Toastmasters - Collected Wisdom

These are summaries of the collected wisdom of contributors to a Toastamsters newsgroup which operated between 1995 and 2008 and ToastmastersPrime, a Google group which commenced in 2008. This is not an official Toastmasters site, but is an edited collection of posts from the newsgroup and the Google group. These groups provide an unofficial means of communicating for an enthusiastic group of Toastmasters from throughout the world.

Tuesday, December 26, 2006

Visuals - Flip Charts

B.O.B. was looking for guidelines for how big visual aids should be for a small audience of about 20 - 25 people? I will be using several visual aids on a flip-chart and want to make sure the graphics and text is the appropriate size. The thread was Visual Aids and ran in December 2005

Rod advised:
It depends on distance rather than audience numbers, and it's not a matter of size alone - thickness, colour, contrast, and lighting intensity are also important factors. Not all members of your audience will have equal visual acuity.

Red/green colour blindness is the most common, so try to avoid combinations where confusion of these colours might cause problems.

Remember, you're presenting a speech and not administering an eyesight test!

With an audience of 25, the distance from your flipchart to the back of the audience is likely to be around eight metres (25 feet). For this arrangement, my recommendation is to use a character height of at least 40mm (an inch and a half). Avoid thin point markers. Make it easy for your audience to see and understand your visual aids.

For graphics, make sure that the important features are clearly illustrated and avoid non-essential detail. Visuals are support for your message - they're not the message itself. You can explain detail. For example, on a graph, label an axis with a large 'P' rather than the word 'Price'.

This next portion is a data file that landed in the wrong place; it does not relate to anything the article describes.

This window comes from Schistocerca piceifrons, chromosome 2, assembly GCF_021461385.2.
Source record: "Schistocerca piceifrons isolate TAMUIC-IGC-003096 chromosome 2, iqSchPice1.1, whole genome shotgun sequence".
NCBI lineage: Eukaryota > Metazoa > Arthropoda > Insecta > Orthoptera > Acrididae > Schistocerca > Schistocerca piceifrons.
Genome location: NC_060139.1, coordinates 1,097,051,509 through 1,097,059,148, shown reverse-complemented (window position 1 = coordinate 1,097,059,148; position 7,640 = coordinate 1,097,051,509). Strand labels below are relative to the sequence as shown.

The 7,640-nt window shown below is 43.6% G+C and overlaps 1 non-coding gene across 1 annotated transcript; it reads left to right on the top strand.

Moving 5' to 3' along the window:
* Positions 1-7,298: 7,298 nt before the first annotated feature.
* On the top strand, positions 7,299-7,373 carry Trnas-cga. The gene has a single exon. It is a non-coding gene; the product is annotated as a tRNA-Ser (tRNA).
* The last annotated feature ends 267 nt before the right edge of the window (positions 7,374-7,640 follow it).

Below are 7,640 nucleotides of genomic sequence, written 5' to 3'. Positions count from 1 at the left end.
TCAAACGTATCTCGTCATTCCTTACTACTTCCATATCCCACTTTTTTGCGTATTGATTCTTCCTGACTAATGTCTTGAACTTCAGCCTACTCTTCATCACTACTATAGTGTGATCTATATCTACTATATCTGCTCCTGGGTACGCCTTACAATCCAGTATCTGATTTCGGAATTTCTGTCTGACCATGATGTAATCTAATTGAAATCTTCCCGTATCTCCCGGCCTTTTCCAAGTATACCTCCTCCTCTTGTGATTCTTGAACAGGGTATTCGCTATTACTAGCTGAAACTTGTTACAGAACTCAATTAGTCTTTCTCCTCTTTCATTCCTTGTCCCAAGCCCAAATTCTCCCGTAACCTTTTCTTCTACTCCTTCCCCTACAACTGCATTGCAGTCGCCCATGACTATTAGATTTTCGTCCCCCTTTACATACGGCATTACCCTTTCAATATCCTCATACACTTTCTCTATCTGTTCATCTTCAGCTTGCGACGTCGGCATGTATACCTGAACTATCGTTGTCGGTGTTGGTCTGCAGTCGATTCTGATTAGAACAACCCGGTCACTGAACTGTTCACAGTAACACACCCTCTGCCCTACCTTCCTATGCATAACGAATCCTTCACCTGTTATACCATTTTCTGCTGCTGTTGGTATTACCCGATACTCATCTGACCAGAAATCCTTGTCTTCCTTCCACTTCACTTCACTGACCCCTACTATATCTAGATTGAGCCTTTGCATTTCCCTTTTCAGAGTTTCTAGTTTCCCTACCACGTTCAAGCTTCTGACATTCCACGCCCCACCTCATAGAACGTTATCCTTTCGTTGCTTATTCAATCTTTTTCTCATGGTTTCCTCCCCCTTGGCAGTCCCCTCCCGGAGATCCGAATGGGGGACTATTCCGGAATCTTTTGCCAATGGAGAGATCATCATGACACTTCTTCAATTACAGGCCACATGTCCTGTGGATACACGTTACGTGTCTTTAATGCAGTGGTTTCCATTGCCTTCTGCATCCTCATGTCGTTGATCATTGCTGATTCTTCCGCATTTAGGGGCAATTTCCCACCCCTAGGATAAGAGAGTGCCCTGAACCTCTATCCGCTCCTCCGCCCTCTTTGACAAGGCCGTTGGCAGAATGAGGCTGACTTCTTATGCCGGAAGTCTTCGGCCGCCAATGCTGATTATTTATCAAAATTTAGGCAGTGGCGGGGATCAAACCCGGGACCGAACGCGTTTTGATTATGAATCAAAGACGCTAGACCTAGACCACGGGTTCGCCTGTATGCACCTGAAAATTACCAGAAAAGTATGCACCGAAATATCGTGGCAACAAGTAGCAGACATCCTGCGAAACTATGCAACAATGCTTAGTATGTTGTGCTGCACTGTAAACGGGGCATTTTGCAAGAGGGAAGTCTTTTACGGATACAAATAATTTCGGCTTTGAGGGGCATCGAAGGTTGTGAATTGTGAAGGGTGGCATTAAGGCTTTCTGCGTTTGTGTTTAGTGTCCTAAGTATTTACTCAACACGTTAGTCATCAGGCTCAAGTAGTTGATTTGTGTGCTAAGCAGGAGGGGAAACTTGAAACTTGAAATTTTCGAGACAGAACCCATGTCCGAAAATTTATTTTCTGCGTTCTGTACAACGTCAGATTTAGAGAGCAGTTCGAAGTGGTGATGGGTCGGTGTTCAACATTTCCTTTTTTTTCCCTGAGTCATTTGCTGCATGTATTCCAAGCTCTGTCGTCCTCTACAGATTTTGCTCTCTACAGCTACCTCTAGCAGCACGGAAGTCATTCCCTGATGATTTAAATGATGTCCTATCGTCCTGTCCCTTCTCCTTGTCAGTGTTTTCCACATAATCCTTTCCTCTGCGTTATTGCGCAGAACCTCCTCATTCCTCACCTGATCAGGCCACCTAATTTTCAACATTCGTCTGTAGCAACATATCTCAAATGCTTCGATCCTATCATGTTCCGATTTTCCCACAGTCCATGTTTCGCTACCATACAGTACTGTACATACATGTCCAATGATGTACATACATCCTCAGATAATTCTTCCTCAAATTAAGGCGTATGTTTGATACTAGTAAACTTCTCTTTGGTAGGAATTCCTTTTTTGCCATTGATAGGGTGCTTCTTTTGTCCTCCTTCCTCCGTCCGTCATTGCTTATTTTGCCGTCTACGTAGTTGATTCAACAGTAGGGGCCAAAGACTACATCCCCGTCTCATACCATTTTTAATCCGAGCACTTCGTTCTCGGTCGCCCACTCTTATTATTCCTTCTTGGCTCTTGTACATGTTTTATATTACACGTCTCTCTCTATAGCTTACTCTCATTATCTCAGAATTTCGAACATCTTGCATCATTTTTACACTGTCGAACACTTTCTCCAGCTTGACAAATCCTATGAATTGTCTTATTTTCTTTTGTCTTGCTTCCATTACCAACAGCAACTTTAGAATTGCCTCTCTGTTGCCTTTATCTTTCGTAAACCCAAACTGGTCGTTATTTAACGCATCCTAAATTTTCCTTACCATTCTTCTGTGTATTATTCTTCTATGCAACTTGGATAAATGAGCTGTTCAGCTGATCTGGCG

Keep each visual simple. Rather use a larger number of visuals with less information on each. Use different colours to differentiate ideas, items on lists, etc.

You can check the effect by looking at your flipchart under incandescent lighting from a distance of eight metres. Fluorescent lighting is closer to daylight and doesn't have the same effect on colours as incandescent lighting. Colours at the red end of the spectrum (reds, oranges, and yellows) sometimes become difficult to read. If you can't read your text easily and instantly, change size, boldness, and/or colour.

Once you've planned your size and chosen your markers, if you need to go 'live' on your visuals, set out your chart in feint pencil on the chart beforehand. It's then a simple matter to write boldly over the pencilled letters (which are invisible to your audience).

Rick added:
Standard fluorescent lights are just as different from sun light as incandescent. Incandescent lights are heavy in the red end of the spectrum and light on the blues. Fluorescent lights are the opposite. Warm fluorescent lights have more reds (but they aren't as energy efficient). Full spectrum fluorescent lights do a good job of imitating the sun.

I haven't seen any problem seeing reds and oranges if they are dark enough. (Dark yellow is brown.) Printed material under fluorescent lights could be had to read because they don't have a lot of red component. Actually, the human eye can see the least detail in the blue range because we have the fewest blue receptors in our eyes. However if this is causing a problem with your graphics, reread Rod's paragraph on simple and bold.

From the 1984 edition of the _Technical_Presentations_ manual, the Supplement says, text should be half (13 mm) and inch for every 10' (3 m) away the back row is. It also suggest no more than three colors except for pictures. It suggests limiting text to seven lines of seven words.

John F suggested if you have a marker that has a short edge and a long edge, use the long edge for writing as this will produce thicker lines that are easier to read.

Joy warned never, never use yellow or other pastel colors. They can't be read more than a few feet away.

The names "Toastmasters International", "Toastmasters" and the Toastmasters International emblem are trademarks protected in the United States, Canada and other countries where Toastmasters Clubs exist. Unauthorized use is strictly prohibited.

Labels: , , , , , ,


Post a Comment

Links to this post:

Create a Link

<< Home